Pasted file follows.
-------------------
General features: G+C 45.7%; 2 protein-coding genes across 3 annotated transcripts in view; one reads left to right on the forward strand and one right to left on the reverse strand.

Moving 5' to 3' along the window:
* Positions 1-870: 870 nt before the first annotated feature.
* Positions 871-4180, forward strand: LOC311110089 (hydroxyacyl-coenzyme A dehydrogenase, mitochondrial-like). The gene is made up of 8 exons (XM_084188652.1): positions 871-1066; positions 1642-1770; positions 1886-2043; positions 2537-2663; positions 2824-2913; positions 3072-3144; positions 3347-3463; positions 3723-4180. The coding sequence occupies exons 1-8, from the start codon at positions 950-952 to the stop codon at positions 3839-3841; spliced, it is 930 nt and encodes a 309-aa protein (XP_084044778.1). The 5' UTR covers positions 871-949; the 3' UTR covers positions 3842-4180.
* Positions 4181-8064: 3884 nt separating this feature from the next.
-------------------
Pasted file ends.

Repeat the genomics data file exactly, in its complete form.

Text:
General features: G+C 45.7%; 2 protein-coding genes across 3 annotated transcripts in view; one reads left to right on the forward strand and one right to left on the reverse strand.

Moving 5' to 3' along the window:
* Positions 1-870: 870 nt before the first annotated feature.
* Positions 871-4180, forward strand: LOC311110089 (hydroxyacyl-coenzyme A dehydrogenase, mitochondrial-like). The gene is made up of 8 exons (XM_084188652.1): positions 871-1066; positions 1642-1770; positions 1886-2043; positions 2537-2663; positions 2824-2913; positions 3072-3144; positions 3347-3463; positions 3723-4180. The coding sequence occupies exons 1-8, from the start codon at positions 950-952 to the stop codon at positions 3839-3841; spliced, it is 930 nt and encodes a 309-aa protein (XP_084044778.1). The 5' UTR covers positions 871-949; the 3' UTR covers positions 3842-4180.
* Positions 4181-8064: 3884 nt separating this feature from the next.